I am proud and honored to lead a team of Chicago Academy of Sciences / Peggy Notebaert Nature Museum staff and volunteers at Saturday’s March for Science. How appropriate is it, on Earth Day, to march in solidarity with scientists and science teachers, including those on our staff! Scientists and science teachers are on the front lines in helping the public understand and appreciate the wonders of nature and science.
Our largest department at the Museum is education, and for good reason. Now, more than ever, it is critical to provide science-based data, facts and science education programs so that everyone can understand how our actions affect nature and the environment on which we all depend for life.
And as Chicago’s oldest museum, we’ve been at the forefront of teaching and connecting people to nature and science for 160 years. In fact, our educators provide more hours of hands-on education to students than any museum in Chicago.
That’s why we developed our newest exhibit, Our House: Rethinking Home in a Changing Climate, which helps people think about how our choices affect the environment.
In celebration of this Earth Day, I encourage families to simply have a discussion about nature and the environment and how they are both critical to our health and overall wellbeing. Take a moment to step outside and observe all the nature that surrounds us, right here in our urban area. If you and your family look for simple ways to connect more with the outdoors, it is amazing how those decisions will grow and harvest with time.
“The aim of science is to discover and illuminate truth. And that, I take it, is the aim of literature, whether biography or history... It seems to me, then, that there can be no separate literature of science.” - Rachel Carson
On that note, we encourage your participation at the March for Science! Please do say hello to our team if you see us proudly carrying Nature Museum signs. And, of course, the Nature Museum is open all day on Earth Day, so feel free to stop by throughout the day or after the march.
Created: 4/7/2017 Updated: 4/8/2017
As Chicago’s oldest museum, the Chicago Academy of Sciences/Peggy Notebaert Nature Museum has been at the forefront of connecting people in our city and region to nature and science since 1857.View Comments
We celebrate nature and science every day at the Peggy Notebaert Nature Museum, but never more so than on April 22. In addition to Earth Day, April 22 is also the international March for Science, and Chicago is one of more than 300 cities that will have its own March. It’s a chance to support scientists and science teachers throughout the world, including our own Museum scientists, science educators and volunteers.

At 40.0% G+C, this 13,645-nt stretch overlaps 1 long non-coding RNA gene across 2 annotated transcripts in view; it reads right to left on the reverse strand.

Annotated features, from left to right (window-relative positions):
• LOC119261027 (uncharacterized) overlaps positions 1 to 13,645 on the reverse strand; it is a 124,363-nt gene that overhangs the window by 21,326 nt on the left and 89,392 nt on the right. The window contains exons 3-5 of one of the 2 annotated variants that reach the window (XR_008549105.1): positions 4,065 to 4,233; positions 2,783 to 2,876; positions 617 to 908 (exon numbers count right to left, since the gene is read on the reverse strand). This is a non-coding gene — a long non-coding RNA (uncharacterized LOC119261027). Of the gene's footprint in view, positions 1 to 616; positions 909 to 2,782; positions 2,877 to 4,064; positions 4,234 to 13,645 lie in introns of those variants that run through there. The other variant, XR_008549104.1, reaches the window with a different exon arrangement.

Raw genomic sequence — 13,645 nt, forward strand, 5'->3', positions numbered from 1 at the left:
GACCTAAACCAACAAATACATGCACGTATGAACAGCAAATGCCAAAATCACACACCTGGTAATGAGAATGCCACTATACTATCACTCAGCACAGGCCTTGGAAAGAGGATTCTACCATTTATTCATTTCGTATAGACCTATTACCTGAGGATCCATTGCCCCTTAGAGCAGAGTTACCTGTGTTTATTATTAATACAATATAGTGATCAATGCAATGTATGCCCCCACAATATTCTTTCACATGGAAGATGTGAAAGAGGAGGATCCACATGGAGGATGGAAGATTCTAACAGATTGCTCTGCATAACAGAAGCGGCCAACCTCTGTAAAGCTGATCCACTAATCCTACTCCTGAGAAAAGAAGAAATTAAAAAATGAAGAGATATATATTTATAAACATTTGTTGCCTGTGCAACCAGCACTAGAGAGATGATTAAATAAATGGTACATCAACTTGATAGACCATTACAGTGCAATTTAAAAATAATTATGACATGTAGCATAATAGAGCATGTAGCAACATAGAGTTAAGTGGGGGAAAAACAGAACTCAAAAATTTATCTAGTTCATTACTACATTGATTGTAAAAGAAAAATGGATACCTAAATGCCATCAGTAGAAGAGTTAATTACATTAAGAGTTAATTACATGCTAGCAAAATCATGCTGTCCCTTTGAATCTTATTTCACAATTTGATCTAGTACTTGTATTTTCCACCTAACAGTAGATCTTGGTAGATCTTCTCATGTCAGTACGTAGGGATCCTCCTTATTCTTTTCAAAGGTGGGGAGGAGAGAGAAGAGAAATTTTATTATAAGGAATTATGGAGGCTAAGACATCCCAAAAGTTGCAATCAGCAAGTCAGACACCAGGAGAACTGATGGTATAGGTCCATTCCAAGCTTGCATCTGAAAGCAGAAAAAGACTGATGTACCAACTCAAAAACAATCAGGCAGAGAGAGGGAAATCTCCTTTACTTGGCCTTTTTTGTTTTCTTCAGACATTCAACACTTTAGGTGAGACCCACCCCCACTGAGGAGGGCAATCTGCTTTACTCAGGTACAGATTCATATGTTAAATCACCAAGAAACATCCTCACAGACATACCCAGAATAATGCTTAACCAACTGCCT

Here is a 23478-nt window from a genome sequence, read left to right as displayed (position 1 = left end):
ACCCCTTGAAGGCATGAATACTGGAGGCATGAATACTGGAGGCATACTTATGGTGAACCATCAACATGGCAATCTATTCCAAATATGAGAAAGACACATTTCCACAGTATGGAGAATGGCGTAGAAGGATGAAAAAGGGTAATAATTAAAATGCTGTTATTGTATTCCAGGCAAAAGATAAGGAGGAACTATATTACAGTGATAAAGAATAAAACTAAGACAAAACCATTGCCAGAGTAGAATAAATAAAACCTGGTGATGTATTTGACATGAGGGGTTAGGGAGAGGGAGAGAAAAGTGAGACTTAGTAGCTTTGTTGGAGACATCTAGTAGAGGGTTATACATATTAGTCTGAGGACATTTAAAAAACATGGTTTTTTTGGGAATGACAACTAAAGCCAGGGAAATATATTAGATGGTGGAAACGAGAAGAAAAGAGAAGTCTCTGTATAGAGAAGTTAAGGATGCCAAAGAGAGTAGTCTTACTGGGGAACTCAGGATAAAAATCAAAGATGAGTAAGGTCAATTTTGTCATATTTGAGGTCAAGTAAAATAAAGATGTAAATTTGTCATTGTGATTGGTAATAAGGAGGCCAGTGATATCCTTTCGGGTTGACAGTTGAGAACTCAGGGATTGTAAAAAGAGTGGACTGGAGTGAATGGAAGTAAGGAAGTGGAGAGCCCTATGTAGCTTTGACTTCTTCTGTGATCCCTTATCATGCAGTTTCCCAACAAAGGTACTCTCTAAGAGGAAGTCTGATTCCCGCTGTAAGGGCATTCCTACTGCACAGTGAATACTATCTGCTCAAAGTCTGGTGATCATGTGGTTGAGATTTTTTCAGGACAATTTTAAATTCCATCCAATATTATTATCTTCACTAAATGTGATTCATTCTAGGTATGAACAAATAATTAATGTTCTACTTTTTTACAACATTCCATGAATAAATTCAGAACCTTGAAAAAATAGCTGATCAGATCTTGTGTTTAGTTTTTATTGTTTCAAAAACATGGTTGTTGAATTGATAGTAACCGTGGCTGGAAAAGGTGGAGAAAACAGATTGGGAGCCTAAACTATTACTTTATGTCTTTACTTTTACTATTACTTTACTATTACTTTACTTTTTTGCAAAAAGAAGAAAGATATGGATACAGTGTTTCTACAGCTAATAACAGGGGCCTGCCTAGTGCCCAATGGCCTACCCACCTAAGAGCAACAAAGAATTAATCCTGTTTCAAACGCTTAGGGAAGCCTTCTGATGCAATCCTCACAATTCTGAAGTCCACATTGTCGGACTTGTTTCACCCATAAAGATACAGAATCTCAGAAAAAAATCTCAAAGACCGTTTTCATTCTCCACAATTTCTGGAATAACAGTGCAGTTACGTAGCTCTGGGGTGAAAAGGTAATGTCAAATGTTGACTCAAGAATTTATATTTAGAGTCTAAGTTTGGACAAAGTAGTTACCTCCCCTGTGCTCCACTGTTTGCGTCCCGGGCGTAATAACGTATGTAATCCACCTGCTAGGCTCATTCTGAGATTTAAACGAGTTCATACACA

Many members of our team – staff and volunteers – will participate in the March For Science. Anyone is able to join the March – and we would welcome your participation. Because of the expected size of the March, we are not organizing an official Nature Museum group – but please say hi if you see our staff, volunteers and Trustees among the participants proudly carrying Peggy Notebaert Nature Museum signs.
For 160 years, the Chicago Academy of Sciences/Peggy Notebaert Nature Museum has been passionate advocates for the importance of science and nature education. From founder Robert Kennicott to former Academy president Thomas Chrowder Chamberlin, one of the first scientists to highlight carbon dioxide’s role in regulating the planet’s temperature, to the work of our scientists in the field and our educators in the classroom—this is who we are and what we do.
The Peggy Notebaert Nature Museum will be open, as usual, on Earth Day - so feel free to stop by throughout the day, or after the March.
You can experience the new exhibit Our House: Rethinking Home in a Changing Climate, visit the Judy Istock Butterfly Haven, enjoy some fresh air on our outdoor exhibit Nature Trails and reflect on and nurture your family’s connection and appreciation of nature and science.